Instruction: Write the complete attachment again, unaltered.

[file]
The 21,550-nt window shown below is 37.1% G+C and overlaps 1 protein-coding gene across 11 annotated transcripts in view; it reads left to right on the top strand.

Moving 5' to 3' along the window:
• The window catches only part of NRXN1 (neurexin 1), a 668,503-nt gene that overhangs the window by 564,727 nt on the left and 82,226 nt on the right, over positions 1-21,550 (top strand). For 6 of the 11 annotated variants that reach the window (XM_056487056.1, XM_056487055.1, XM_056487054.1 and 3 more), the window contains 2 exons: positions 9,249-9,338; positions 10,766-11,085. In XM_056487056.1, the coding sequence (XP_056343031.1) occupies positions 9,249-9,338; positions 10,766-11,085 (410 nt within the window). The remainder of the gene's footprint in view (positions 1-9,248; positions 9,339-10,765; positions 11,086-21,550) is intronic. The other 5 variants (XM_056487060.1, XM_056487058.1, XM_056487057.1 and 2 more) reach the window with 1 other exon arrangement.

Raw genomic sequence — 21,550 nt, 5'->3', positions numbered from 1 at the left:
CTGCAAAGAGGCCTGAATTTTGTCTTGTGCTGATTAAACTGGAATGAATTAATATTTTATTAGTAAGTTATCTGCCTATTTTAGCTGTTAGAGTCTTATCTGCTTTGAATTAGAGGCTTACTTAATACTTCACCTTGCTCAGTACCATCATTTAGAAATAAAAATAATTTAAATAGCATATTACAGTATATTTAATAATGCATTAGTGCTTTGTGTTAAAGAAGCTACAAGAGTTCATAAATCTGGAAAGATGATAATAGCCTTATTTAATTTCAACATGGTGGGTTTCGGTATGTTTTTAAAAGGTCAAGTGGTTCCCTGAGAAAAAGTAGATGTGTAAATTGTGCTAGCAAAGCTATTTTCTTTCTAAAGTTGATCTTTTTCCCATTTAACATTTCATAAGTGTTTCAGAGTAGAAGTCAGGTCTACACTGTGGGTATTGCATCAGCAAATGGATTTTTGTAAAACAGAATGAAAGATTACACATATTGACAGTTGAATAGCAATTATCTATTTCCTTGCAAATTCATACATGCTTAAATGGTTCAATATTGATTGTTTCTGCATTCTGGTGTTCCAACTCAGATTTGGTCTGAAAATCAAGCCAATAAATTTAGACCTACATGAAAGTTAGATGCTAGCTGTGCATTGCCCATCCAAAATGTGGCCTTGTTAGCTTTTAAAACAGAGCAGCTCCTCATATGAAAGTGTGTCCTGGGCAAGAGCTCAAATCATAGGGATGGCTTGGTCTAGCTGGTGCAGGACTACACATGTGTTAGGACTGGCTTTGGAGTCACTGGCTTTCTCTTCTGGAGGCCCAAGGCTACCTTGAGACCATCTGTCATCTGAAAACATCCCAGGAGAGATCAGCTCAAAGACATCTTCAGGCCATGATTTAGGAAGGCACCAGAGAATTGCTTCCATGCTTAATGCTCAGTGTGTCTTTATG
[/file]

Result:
The 21,550-nt window shown below is 37.1% G+C and overlaps 1 protein-coding gene across 11 annotated transcripts in view; it reads left to right on the top strand.

Moving 5' to 3' along the window:
• The window catches only part of NRXN1 (neurexin 1), a 668,503-nt gene that overhangs the window by 564,727 nt on the left and 82,226 nt on the right, over positions 1-21,550 (top strand). For 6 of the 11 annotated variants that reach the window (XM_056487056.1, XM_056487055.1, XM_056487054.1 and 3 more), the window contains 2 exons: positions 9,249-9,338; positions 10,766-11,085. In XM_056487056.1, the coding sequence (XP_056343031.1) occupies positions 9,249-9,338; positions 10,766-11,085 (410 nt within the window). The remainder of the gene's footprint in view (positions 1-9,248; positions 9,339-10,765; positions 11,086-21,550) is intronic. The other 5 variants (XM_056487060.1, XM_056487058.1, XM_056487057.1 and 2 more) reach the window with 1 other exon arrangement.

Raw genomic sequence — 21,550 nt, 5'->3', positions numbered from 1 at the left:
CTGCAAAGAGGCCTGAATTTTGTCTTGTGCTGATTAAACTGGAATGAATTAATATTTTATTAGTAAGTTATCTGCCTATTTTAGCTGTTAGAGTCTTATCTGCTTTGAATTAGAGGCTTACTTAATACTTCACCTTGCTCAGTACCATCATTTAGAAATAAAAATAATTTAAATAGCATATTACAGTATATTTAATAATGCATTAGTGCTTTGTGTTAAAGAAGCTACAAGAGTTCATAAATCTGGAAAGATGATAATAGCCTTATTTAATTTCAACATGGTGGGTTTCGGTATGTTTTTAAAAGGTCAAGTGGTTCCCTGAGAAAAAGTAGATGTGTAAATTGTGCTAGCAAAGCTATTTTCTTTCTAAAGTTGATCTTTTTCCCATTTAACATTTCATAAGTGTTTCAGAGTAGAAGTCAGGTCTACACTGTGGGTATTGCATCAGCAAATGGATTTTTGTAAAACAGAATGAAAGATTACACATATTGACAGTTGAATAGCAATTATCTATTTCCTTGCAAATTCATACATGCTTAAATGGTTCAATATTGATTGTTTCTGCATTCTGGTGTTCCAACTCAGATTTGGTCTGAAAATCAAGCCAATAAATTTAGACCTACATGAAAGTTAGATGCTAGCTGTGCATTGCCCATCCAAAATGTGGCCTTGTTAGCTTTTAAAACAGAGCAGCTCCTCATATGAAAGTGTGTCCTGGGCAAGAGCTCAAATCATAGGGATGGCTTGGTCTAGCTGGTGCAGGACTACACATGTGTTAGGACTGGCTTTGGAGTCACTGGCTTTCTCTTCTGGAGGCCCAAGGCTACCTTGAGACCATCTGTCATCTGAAAACATCCCAGGAGAGATCAGCTCAAAGACATCTTCAGGCCATGATTTAGGAAGGCACCAGAGAATTGCTTCCATGCTTAATGCTCAGTGTGTCTTTATG